Posts Tagged: entropy

This Week in Essays

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Minda Honey writes at Longreads on traveling to detox from whiteness and discovering there is nearly nowhere to escape.

Good news, New Yorkers: apparently noise can be good for creativity. Susie Neilson looks at the good and the bad of noise pollution for Nautilus.

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This Week in Essays

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At Catapult, Toni Jensen writes a mesmerizing narrative of documenting assault and human trafficking intermixed with her experiences at Standing Rock and facing threats of violence.

At Hazlitt, Aparita Bhandari examines goddess figures and the ways that within current belief systems such figures can be both problematic and reassuring.

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Sleeping with Monsters

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Late the next night a noise roused me from my sleep—wailing and cursing and then banging, more banging than ever, both fists full-force against the plaster. Filtered through the sleep haze, I couldn’t make sense of the commotion.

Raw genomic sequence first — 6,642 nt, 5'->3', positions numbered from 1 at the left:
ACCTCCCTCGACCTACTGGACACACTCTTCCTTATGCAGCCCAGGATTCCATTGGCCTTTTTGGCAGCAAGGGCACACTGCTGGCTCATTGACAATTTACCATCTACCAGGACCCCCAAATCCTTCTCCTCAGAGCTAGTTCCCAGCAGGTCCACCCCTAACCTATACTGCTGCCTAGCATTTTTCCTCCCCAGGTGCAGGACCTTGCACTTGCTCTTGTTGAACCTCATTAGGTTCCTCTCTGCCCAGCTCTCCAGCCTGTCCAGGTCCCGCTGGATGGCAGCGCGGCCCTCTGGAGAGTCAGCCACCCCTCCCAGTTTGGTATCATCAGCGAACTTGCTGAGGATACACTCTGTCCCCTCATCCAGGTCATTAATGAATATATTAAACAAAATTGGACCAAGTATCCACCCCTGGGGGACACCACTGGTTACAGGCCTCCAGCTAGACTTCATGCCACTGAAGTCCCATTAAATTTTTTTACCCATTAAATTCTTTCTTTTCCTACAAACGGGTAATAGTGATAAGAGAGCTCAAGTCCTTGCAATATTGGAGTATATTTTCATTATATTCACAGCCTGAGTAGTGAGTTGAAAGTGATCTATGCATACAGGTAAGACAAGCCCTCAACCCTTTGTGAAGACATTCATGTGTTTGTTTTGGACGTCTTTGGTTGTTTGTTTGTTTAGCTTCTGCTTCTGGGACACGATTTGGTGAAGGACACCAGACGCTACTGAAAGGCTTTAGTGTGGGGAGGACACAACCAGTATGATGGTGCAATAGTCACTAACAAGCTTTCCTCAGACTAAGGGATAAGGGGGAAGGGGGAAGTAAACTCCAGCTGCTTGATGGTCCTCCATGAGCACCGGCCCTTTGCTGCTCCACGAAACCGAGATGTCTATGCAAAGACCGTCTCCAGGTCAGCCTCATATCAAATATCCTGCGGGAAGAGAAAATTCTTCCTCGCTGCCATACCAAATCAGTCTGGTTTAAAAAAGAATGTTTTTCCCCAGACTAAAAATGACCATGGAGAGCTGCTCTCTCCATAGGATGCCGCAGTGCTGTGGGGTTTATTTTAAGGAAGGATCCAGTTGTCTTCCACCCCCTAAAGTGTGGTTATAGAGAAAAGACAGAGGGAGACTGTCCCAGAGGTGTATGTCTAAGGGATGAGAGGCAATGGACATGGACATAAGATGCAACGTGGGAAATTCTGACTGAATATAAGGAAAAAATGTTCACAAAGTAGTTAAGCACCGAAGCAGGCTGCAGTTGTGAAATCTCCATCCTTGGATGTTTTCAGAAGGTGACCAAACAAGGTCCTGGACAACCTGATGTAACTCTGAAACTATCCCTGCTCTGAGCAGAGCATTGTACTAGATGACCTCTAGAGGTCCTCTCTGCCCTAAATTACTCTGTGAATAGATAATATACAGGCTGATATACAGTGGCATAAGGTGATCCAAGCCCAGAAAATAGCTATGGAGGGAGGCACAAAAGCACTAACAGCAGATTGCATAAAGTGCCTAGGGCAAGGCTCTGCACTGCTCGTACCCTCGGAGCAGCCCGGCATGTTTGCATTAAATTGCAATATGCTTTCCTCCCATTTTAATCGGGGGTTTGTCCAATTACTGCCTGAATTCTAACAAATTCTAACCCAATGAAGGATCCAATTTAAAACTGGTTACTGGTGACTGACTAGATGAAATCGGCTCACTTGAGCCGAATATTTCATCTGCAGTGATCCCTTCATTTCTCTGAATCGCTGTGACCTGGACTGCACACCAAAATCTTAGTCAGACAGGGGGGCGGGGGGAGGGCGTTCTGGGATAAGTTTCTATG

Rion Amilcar Scott has a new short story out, “Night of the Living,” part of Entropy magazine’s “Of Monsters” series, which explores through flash fiction what it means to be monstrous.

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Don’t Judge a Book…

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In the Court of Po Biz, I tend to relate to the jester.

Over at Entropy, John Yohe does some quick name-checking and decides, a little cynically, by the blurb, that Robyn Schiff’s new book, A Woman of Property, is going to be “Serious Poetry.” He finds himself happily corrected, and surprised: Schiff, unaffected, lets us right in to a sense of meaning both larger and more personal.

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In Defense of Twitter Poetry

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Twitter is like a digital notebook for collecting observations, Rhys Nixon describes over at Entropy, making it an ideal platform for poetry and expression. Twitter also combines humor and absurdism, two elements often overlooked in more conventional literature. But perhaps the most significant characteristic of Twitter is the collaborative process essential to all creative forms.

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